The five-point declaration may have allowed him and the ruling alliance to sleep comfortably on Thursday night, but it also provided much food to the critics and opposition leaders.
Most opposition leaders questioned what this spectacle achieved and what the declaration signified with its vague wording though on the positive side, no-one had any objection to the agreement, so harmless it was.
Unfolding details of the five-point declaration in the presence of the 10-member government team, Dr Qadri announced that the government had also agreed that “the treasury benches in complete consensus” with his political party — registered as Pakistan Awami Tehrik (PAT) in the Election Commission of Pakistan – would “propose the names of two honest and impartial persons for appointment as caretaker prime minister”.
It said: “The National Assembly shall be dissolved at any time before March 16, 2013 (due date), so that the elections may take place within 90 days.
“One month will be given for scrutiny of nomination papers for the purpose of pre-clearance of the candidates under Articles 62 and 63 of the Constitution so that the eligibility of the candidates is determined by the Election Commission of Pakistan.
“No candidate will be allowed to start the election campaign until pre-clearance on his/her eligibility is given by the ECP.”
Dr Qadri further announced that he would continue to hold meetings with the government and the next such meeting would take place at the Tehrik-i-Minhajul Quran’s Secretariat in Lahore on January 27.
Though the doctor agreed for the time being to withdraw his demand for ECP’s dissolution, he said it had been agreed that the issue would be resolved with consensus after more meetings.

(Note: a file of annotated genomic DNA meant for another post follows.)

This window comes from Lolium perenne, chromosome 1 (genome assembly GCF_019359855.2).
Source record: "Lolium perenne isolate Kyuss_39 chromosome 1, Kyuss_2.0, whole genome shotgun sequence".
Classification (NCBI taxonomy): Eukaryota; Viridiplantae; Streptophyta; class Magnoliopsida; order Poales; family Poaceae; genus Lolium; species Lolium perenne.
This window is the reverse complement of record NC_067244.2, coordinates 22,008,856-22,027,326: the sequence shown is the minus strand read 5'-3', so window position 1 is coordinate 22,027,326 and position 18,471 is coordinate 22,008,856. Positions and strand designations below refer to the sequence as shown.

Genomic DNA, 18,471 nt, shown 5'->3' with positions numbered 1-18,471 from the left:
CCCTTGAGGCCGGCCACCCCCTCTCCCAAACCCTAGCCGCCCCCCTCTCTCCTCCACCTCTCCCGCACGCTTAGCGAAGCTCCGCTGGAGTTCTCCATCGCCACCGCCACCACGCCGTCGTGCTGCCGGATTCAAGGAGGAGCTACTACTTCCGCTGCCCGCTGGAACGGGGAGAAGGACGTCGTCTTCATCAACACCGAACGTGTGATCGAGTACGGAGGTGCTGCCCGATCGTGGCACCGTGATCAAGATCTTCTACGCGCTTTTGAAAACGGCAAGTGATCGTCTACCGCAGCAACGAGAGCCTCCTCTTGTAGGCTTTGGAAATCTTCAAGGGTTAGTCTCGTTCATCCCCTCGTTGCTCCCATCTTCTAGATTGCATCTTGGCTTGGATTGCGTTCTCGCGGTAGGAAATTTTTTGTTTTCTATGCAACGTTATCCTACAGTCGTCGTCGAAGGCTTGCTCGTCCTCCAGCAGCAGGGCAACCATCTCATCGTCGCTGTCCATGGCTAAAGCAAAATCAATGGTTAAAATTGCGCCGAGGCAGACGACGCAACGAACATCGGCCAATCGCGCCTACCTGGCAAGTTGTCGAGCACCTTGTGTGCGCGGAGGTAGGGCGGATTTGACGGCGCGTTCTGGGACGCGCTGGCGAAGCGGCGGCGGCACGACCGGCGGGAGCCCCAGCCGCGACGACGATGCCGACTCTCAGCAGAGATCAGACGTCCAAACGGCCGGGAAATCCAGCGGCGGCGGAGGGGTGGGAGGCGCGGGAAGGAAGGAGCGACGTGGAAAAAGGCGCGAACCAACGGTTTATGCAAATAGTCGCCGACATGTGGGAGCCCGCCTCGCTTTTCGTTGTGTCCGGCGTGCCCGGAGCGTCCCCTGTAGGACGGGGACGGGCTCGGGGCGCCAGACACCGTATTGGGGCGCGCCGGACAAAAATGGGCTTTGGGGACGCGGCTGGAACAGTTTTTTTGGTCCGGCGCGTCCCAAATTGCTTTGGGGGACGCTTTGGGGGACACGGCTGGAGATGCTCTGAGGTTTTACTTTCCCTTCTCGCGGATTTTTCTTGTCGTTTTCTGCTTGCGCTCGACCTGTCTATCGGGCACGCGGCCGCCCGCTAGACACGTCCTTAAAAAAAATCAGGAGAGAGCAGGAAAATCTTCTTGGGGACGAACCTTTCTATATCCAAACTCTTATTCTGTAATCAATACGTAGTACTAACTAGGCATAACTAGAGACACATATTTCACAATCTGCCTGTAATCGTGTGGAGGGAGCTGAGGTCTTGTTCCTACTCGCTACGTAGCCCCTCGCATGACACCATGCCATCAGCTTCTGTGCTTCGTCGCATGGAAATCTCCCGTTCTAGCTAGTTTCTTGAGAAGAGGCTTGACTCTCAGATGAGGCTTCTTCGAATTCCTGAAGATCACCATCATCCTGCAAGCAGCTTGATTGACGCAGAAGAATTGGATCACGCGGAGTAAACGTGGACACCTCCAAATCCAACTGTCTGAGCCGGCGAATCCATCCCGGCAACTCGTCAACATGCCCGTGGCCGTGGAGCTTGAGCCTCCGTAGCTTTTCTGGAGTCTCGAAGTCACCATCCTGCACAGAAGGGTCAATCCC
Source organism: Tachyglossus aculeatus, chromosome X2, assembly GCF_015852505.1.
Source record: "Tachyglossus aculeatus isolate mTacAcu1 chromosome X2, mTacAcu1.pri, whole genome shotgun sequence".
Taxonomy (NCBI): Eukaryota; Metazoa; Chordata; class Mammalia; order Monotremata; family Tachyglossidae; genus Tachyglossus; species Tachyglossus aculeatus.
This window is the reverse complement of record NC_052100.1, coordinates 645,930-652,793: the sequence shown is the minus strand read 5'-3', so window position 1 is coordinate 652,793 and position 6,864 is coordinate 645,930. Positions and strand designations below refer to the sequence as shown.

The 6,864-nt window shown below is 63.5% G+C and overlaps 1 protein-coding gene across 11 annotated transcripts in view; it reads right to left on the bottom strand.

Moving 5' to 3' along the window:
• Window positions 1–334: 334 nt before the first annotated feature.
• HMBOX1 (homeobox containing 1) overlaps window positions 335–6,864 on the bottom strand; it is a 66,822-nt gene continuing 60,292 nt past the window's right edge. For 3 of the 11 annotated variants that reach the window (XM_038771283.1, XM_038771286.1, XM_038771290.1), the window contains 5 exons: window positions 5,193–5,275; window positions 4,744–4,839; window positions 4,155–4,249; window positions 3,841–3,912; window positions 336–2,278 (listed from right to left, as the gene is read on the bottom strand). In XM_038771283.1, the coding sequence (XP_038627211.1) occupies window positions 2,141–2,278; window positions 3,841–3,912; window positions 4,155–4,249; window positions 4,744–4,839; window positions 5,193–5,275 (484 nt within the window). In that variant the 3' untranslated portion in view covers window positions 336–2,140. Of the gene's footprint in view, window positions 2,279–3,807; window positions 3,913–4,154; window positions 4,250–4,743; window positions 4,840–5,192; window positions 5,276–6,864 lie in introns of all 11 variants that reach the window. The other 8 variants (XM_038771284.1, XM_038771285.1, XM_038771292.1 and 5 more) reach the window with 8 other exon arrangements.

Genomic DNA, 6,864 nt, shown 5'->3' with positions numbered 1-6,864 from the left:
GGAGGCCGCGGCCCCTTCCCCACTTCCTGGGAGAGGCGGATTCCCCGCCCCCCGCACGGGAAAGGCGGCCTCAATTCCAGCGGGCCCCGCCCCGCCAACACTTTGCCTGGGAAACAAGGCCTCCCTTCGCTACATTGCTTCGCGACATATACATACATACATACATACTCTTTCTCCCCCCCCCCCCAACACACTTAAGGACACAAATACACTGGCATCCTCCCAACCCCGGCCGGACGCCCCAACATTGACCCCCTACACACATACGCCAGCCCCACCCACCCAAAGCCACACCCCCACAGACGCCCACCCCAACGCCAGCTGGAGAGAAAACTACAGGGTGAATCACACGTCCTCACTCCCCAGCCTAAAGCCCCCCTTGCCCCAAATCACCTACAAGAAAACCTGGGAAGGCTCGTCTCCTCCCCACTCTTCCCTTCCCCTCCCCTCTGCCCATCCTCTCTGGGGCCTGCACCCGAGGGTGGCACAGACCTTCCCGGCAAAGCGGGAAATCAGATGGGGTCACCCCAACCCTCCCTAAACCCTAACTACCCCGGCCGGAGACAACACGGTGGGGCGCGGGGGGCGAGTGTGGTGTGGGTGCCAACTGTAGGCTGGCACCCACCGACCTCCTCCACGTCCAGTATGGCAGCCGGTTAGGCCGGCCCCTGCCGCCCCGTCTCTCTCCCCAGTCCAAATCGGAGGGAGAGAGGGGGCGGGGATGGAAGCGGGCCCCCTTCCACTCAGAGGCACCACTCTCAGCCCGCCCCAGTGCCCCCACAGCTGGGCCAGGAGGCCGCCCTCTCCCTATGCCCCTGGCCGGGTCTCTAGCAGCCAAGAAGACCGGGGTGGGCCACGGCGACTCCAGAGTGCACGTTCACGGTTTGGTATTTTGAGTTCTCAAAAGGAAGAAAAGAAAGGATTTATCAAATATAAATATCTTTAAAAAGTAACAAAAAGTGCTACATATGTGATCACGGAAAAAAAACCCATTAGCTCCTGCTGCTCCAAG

He said the issue of composition of the ECP would be discussed at the meeting on January 27.
Reading out the declaration, Dr Qadri said the law minister would convene a meeting of a team of lawyers comprising S.M. Zafar, Wasim Sajjad, Aitzaz Ahsan, Farogh Nasim, Latif Afridi, Dr Khalid Ranjha and Humayun Ahsan to discus the issue.
The declaration also calls for implementation of the June 8, 2012, SC verdict on constitutional petitions seeking strict implementation of the code of conduct during the elections.
It says that with the end of the sit-in, all cases registered against each other shall be withdrawn immediately and there will be no act of victimisation and vendetta against either party for the participants of the march.
This declaration has been entered into in a cordial atmosphere and reconciliatory spirit.
Sources said it was after Law Minister Farooq Naek had explained to Dr Qadri about the constitutional and legal hitches in the implementation of his demand to remove the CEC and other members of the ECP that the TMQ chief agreed not to press for it.
The sources said that Dr Qadri’s demand to dissolve the assemblies before time remained the sticking point between the two sides. However, Dr Qadri remained adamant that he would not sign the declaration until the government agreed to it.
Dr Qadri also appealed to his supporters to participate in the next elections and caste their votes.
“Every person should get himself registered as voter because we will decide future line of action after few days regarding the elections,” he added, hinting that his party might take part in the polls.
Soon after the announcement of the declaration, the jubilant participants of the sit-in started leaving for their respective cities, making victory signs and raising slogans.
“We will go back home and educate others how to fight for the rights in a peaceful manner,” said Muhammad Idrees, who had come from Mandi Bahauddin to participate in the sit-in.
Terming the signing of the declaration a great victory, Zahoor Ahmed, from Faisalabad, said that everyone should consciously caste his vote to elect honest and eligible persons.